DETROIT — When Drew Smyly imagined what his major league debut would be like, he never pictured anything as strange as the real thing.
Just a few days after struggling in his only Triple-A start, the 22-year-old looked far from ready for the big leagues when Tampa Bay immediately loaded the bases on two walks and a single.
“It’s been an exciting week, but I was struggling,” Smyly said after Detroit’s 7-2 win Thursday. “I couldn’t get into a groove, but once I got the bases loaded, I told myself that I had to settle down and get out of it.”
Smyly did just that, getting Jeff Keppinger to pop out, and then striking out Ben Zobrist and Sean Rodriguez to escape the inning.
“We had the game right there for the taking in the first inning, and we chose not to take it,” Rays manager Joe Maddon said. “The kid was obviously nervous, so I felt good with Kepp up there.
“But he gets the pop-up and then two punch-outs, and we get nothing, Maddon said. “It’s tough to not get anything out of the inning, because the kid looked comfortable after that.”
Smyly ended up allowing one run on four hits in four-plus innings. He walked three and struck out four.
“I had an awesome time out there,” he said. “Obviously, only going four innings isn’t good. You want to go deep into the game, but I threw too many pitches. With everything going on, though, I feel pretty good about it.”
Brennan Boesch provided more than enough offense for the Tigers, driving in four runs on his 27th birthday as the Tigers improved to 5-1.
“Today was a lot of fun,” Boesch said. “It’s my birthday, and we’re going to have a fun flight to Chicago.”
Collin Balester (1-0) allowed one run in two innings of relief. Despite having the American League’s best record, the Tigers do not have a win from their starting rotation. Against the Rays, five Tigers relievers combined to allow one run on three hits in five innings.
“They did an excellent job out there,” said Tigers manager Jim Leyland. “When you have a young starter out there, you know you are probably going to be into your bullpen. You might as well just accept that.”
The Tigers trailed 1-0 until scoring three runs off Jeff Niemann (0-1) in the fifth. Alex Avila walked and score on Andy Dirks’ one-out triple. Ryan Raburn struck out, but Austin Jackson walked and stole second before Boesch’s two-run single.
The Rays got a run back on Evan Longoria’s RBI single in the seventh, but Keppinger lined into a double play and Phil Coke retired Ben Zobrist to end the inning.
“That’s just one of those plays,” Maddon said. “We had plenty of chances to get runs today, but we didn’t take them. Detroit was relentless today, and we weren’t.”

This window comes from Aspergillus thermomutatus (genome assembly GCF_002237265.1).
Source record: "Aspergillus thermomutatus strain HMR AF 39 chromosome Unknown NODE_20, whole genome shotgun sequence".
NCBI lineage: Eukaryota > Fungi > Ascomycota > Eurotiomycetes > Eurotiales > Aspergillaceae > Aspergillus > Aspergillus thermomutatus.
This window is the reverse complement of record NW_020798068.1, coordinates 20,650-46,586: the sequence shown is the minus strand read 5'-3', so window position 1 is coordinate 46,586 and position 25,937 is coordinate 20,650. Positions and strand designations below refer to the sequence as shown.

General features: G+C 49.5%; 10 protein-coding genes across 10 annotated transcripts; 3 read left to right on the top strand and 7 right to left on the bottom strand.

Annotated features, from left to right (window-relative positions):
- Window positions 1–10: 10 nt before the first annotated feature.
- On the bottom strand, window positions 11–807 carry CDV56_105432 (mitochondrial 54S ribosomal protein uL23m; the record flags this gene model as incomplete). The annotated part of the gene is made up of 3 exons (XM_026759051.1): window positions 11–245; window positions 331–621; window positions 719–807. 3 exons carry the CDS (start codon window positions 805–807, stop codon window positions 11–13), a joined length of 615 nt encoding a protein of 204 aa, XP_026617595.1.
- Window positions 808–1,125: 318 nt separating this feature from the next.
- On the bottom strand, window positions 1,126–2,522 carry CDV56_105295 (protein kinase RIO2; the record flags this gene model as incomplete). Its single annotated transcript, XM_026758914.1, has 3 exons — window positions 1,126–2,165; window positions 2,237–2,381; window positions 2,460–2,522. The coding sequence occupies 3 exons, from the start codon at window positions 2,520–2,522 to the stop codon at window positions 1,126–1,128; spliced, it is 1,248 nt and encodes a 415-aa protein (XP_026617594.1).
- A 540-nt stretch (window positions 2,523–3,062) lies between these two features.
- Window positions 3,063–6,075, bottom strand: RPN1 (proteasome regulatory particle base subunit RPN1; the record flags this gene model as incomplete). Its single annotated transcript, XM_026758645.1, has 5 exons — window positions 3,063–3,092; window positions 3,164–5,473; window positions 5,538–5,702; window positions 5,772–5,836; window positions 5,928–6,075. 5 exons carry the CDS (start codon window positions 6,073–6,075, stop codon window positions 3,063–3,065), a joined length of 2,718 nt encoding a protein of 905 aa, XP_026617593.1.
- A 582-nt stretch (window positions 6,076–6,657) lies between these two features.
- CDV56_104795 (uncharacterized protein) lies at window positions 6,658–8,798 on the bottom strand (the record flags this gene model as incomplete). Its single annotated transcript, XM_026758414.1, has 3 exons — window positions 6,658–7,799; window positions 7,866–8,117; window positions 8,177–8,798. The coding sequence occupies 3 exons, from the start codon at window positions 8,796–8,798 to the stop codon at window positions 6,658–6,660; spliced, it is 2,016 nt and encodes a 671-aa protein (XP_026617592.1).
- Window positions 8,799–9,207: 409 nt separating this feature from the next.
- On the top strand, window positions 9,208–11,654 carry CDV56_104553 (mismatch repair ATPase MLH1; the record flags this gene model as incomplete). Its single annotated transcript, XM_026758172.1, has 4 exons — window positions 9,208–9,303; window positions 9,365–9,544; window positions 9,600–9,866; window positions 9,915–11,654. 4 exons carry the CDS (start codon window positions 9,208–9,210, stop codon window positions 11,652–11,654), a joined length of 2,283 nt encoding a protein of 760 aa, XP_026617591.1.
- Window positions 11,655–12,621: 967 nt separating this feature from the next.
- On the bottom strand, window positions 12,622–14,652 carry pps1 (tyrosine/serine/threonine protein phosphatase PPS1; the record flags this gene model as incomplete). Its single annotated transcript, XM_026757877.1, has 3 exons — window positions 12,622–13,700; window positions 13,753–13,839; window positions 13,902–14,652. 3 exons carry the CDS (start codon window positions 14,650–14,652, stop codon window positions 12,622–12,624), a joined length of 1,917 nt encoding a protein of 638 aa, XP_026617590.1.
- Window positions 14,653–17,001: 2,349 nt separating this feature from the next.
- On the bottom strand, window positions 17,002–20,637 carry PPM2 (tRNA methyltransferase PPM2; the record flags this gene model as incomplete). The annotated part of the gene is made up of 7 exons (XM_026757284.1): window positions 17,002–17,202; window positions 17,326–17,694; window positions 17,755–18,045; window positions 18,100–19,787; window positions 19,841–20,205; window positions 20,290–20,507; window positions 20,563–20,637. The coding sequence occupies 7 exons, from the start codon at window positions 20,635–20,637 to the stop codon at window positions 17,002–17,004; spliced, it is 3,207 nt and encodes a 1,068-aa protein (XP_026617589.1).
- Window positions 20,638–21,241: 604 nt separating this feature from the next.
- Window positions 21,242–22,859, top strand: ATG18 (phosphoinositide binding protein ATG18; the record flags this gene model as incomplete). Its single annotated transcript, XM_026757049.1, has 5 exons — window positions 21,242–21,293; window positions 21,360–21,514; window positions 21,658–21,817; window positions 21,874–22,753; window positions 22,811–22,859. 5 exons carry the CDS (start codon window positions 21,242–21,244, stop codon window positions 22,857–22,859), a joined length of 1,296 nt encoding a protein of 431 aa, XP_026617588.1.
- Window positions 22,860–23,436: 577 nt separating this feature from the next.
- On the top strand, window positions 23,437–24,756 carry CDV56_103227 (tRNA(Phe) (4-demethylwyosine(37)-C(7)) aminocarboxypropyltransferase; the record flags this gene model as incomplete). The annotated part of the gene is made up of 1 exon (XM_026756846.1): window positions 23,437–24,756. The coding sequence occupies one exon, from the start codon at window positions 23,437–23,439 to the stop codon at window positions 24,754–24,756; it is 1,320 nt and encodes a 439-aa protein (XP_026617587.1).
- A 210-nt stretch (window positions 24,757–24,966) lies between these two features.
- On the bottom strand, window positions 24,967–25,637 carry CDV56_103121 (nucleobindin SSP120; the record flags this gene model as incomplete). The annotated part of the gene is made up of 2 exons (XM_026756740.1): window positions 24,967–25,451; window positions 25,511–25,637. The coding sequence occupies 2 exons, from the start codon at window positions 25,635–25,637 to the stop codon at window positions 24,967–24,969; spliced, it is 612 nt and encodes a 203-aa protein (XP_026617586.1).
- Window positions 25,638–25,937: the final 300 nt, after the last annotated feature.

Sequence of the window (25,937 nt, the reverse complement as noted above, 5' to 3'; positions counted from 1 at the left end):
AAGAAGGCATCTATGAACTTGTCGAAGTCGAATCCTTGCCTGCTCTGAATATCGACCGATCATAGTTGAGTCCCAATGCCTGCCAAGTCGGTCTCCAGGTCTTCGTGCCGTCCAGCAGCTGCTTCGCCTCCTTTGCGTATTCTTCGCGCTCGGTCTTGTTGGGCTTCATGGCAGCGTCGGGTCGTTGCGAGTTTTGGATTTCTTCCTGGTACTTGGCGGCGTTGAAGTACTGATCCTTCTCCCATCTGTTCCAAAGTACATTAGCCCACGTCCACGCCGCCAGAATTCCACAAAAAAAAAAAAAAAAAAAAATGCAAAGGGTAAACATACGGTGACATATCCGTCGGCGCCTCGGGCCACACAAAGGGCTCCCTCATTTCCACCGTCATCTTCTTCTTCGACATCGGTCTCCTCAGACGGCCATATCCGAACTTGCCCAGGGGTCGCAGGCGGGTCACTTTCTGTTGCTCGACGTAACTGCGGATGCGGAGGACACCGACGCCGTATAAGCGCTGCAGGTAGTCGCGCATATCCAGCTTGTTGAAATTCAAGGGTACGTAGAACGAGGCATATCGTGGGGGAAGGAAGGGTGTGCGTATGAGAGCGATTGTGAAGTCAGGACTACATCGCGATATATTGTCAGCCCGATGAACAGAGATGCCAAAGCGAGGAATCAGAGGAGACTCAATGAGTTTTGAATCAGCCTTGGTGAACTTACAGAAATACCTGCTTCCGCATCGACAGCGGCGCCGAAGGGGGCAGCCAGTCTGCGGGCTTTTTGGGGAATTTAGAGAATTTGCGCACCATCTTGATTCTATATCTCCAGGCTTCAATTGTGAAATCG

Boesch hit another two-run single, this one off Jake McGee, in the bottom of the inning. Avila hit an RBI triple in the eighth, then scored Detroit’s seventh run on a wild pitch.
Carlos Pena opened the scoring with a homer in the third. Smyly hit Pena with a pitch to lead off the fifth and was taken out for Balester.
RANGERS 5, MARINERS 3: Derek Holland kept control.
Mad about walks that cost him a win last weekend, Holland struck out eight with no bases on ball Thursday in the Texas Rangers’ 5-3 win over the Seattle Mariners in Arlington, Texas.
“I’m not going to worry too much about a previous game,” Holland said. “My mentality is I want to be the starter and the closer. I always try to go out there and go as long as I can.”
Michael Young hit a two-run homer and had four RBIs for the Rangers.
Holland (1-0) allowed two runs and five hits in 7 1-3 innings. After two key walks that helped the Chicago White Sox rally for a 4-3 win in his first start, Holland (1-0) had a much sharper outing.
Following Ichiro Suzuki’s two-out single in the first, the only runner he allowed in a span of 14 batters was on a throwing error by second baseman Ian Kinsler the first error by the Texas infield this year after 108 clean chances.
Holland extended a scoreless streak by Texas starters to 22 2-3 innings before Alex Liddi’s RBI single in the sixth. Kyle Seager added a 438-foot homer into the right-field upper deck in the seventh, but Holland bounced back with a strikeout of Miguel Olivo and got a flyout from Casper Wells.
Already at 102 pitches after seven innings, Holland struck out Brendan Ryan starting the eighth, then allowed Chone Figgins’ double and was replaced after 115 pitches by Koji Uehara.
“When he got into the sixth inning, he started elevating his pitches,” Rangers manager Ron Washington said. “He fought through the seventh, and it looked like he might get us three outs in the eighth but it didn’t work out.”
Young put Texas ahead with an RBI single in the first. Then with the Rangers leading 1-0 in the fifth inning for the third straight game, Young hit an opposite-field homer into the first row in right for a 3-0 lead against Jason Vargas (1-1). Young added a run-scoring single in the eighth off Erasmo Ramirez.